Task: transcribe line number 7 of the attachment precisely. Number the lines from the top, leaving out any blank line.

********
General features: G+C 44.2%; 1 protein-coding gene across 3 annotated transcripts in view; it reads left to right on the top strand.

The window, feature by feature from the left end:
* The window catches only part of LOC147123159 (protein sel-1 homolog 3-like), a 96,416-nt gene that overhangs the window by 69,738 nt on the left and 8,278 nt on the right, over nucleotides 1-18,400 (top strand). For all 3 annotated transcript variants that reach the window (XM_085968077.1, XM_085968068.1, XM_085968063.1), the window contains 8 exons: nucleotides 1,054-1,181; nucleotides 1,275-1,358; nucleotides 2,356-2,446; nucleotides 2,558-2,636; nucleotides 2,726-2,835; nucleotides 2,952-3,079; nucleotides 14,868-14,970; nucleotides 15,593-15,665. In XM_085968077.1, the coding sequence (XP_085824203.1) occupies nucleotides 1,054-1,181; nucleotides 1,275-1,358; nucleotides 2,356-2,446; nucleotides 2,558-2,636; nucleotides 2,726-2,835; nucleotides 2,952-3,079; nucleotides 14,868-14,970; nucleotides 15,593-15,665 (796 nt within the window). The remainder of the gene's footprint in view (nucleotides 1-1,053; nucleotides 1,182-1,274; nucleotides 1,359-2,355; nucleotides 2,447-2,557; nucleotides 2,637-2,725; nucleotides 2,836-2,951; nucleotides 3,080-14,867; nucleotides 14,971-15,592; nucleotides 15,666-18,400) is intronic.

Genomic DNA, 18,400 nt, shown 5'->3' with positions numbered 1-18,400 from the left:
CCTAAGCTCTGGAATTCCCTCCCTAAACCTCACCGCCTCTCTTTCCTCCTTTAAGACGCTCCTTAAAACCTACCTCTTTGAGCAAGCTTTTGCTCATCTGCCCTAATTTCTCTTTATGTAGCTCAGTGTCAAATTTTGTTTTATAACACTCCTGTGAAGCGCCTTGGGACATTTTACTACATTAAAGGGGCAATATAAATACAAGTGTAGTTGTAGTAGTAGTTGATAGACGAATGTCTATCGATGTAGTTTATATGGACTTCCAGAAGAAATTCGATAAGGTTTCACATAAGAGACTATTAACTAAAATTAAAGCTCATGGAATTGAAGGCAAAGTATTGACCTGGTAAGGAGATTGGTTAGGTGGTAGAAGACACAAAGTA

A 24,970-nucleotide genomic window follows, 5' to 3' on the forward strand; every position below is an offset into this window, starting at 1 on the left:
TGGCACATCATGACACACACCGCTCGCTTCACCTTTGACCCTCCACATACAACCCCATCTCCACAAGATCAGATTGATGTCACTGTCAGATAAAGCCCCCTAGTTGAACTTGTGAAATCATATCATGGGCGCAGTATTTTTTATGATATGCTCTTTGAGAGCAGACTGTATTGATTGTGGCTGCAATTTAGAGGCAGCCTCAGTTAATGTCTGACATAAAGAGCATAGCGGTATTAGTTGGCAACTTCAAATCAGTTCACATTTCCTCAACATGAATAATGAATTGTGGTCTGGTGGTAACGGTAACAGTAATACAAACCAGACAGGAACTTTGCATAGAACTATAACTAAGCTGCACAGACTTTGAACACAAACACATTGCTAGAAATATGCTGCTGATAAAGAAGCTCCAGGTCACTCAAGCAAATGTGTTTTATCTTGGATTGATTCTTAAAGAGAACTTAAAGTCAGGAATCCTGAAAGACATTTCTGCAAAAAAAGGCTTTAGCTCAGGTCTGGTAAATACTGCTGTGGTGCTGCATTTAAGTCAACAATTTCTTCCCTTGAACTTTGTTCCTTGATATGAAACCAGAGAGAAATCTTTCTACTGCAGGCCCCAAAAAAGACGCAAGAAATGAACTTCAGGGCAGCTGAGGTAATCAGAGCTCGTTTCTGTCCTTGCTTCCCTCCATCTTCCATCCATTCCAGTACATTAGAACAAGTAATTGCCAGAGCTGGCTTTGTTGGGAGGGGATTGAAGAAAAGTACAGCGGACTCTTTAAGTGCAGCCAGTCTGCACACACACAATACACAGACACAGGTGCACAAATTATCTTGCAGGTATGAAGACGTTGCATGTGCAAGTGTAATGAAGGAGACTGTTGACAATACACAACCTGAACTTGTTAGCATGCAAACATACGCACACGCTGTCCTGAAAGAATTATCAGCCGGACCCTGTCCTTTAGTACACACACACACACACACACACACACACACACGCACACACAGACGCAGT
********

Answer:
TGGCACATCATGACACACACCGCTCGCTTCACCTTTGACCCTCCACATACAACCCCATCTCCACAAGATCAGATTGATGTCACTGTCAGATAAAGCCCCCTAGTTGAACTTGTGAAATCATATCATGGGCGCAGTATTTTTTATGATATGCTCTTTGAGAGCAGACTGTATTGATTGTGGCTGCAATTTAGAGGCAGCCTCAGTTAATGTCTGACATAAAGAGCATAGCGGTATTAGTTGGCAACTTCAAATCAGTTCACATTTCCTCAACATGAATAATGAATTGTGGTCTGGTGGTAACGGTAACAGTAATACAAACCAGACAGGAACTTTGCATAGAACTATAACTAAGCTGCACAGACTTTGAACACAAACACATTGCTAGAAATATGCTGCTGATAAAGAAGCTCCAGGTCACTCAAGCAAATGTGTTTTATCTTGGATTGATTCTTAAAGAGAACTTAAAGTCAGGAATCCTGAAAGACATTTCTGCAAAAAAAGGCTTTAGCTCAGGTCTGGTAAATACTGCTGTGGTGCTGCATTTAAGTCAACAATTTCTTCCCTTGAACTTTGTTCCTTGATATGAAACCAGAGAGAAATCTTTCTACTGCAGGCCCCAAAAAAGACGCAAGAAATGAACTTCAGGGCAGCTGAGGTAATCAGAGCTCGTTTCTGTCCTTGCTTCCCTCCATCTTCCATCCATTCCAGTACATTAGAACAAGTAATTGCCAGAGCTGGCTTTGTTGGGAGGGGATTGAAGAAAAGTACAGCGGACTCTTTAAGTGCAGCCAGTCTGCACACACACAATACACAGACACAGGTGCACAAATTATCTTGCAGGTATGAAGACGTTGCATGTGCAAGTGTAATGAAGGAGACTGTTGACAATACACAACCTGAACTTGTTAGCATGCAAACATACGCACACGCTGTCCTGAAAGAATTATCAGCCGGACCCTGTCCTTTAGTACACACACACACACACACACACACACACACACGCACACACAGACGCAGT